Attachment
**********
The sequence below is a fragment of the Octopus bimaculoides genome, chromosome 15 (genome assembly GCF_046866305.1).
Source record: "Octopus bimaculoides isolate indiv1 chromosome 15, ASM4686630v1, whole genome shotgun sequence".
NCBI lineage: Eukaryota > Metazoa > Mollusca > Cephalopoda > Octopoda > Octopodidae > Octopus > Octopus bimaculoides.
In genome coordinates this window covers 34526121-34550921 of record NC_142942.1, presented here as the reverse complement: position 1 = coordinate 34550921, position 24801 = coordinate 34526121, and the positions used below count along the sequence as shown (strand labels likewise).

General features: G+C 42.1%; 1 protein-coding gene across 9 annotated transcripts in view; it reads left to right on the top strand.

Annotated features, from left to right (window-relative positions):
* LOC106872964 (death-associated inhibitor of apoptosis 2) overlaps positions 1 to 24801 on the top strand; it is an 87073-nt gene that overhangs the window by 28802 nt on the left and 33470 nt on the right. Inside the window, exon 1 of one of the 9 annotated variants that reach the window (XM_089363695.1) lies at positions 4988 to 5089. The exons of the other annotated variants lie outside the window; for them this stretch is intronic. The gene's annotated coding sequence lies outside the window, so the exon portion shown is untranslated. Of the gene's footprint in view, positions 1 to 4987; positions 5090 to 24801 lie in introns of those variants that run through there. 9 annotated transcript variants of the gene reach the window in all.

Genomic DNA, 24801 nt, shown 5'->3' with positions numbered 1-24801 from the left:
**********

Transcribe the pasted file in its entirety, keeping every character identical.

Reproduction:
The sequence below is a fragment of the Octopus bimaculoides genome, chromosome 15 (genome assembly GCF_046866305.1).
Source record: "Octopus bimaculoides isolate indiv1 chromosome 15, ASM4686630v1, whole genome shotgun sequence".
NCBI lineage: Eukaryota > Metazoa > Mollusca > Cephalopoda > Octopoda > Octopodidae > Octopus > Octopus bimaculoides.
In genome coordinates this window covers 34526121-34550921 of record NC_142942.1, presented here as the reverse complement: position 1 = coordinate 34550921, position 24801 = coordinate 34526121, and the positions used below count along the sequence as shown (strand labels likewise).

General features: G+C 42.1%; 1 protein-coding gene across 9 annotated transcripts in view; it reads left to right on the top strand.

Annotated features, from left to right (window-relative positions):
* LOC106872964 (death-associated inhibitor of apoptosis 2) overlaps positions 1 to 24801 on the top strand; it is an 87073-nt gene that overhangs the window by 28802 nt on the left and 33470 nt on the right. Inside the window, exon 1 of one of the 9 annotated variants that reach the window (XM_089363695.1) lies at positions 4988 to 5089. The exons of the other annotated variants lie outside the window; for them this stretch is intronic. The gene's annotated coding sequence lies outside the window, so the exon portion shown is untranslated. Of the gene's footprint in view, positions 1 to 4987; positions 5090 to 24801 lie in introns of those variants that run through there. 9 annotated transcript variants of the gene reach the window in all.

Genomic DNA, 24801 nt, shown 5'->3' with positions numbered 1-24801 from the left: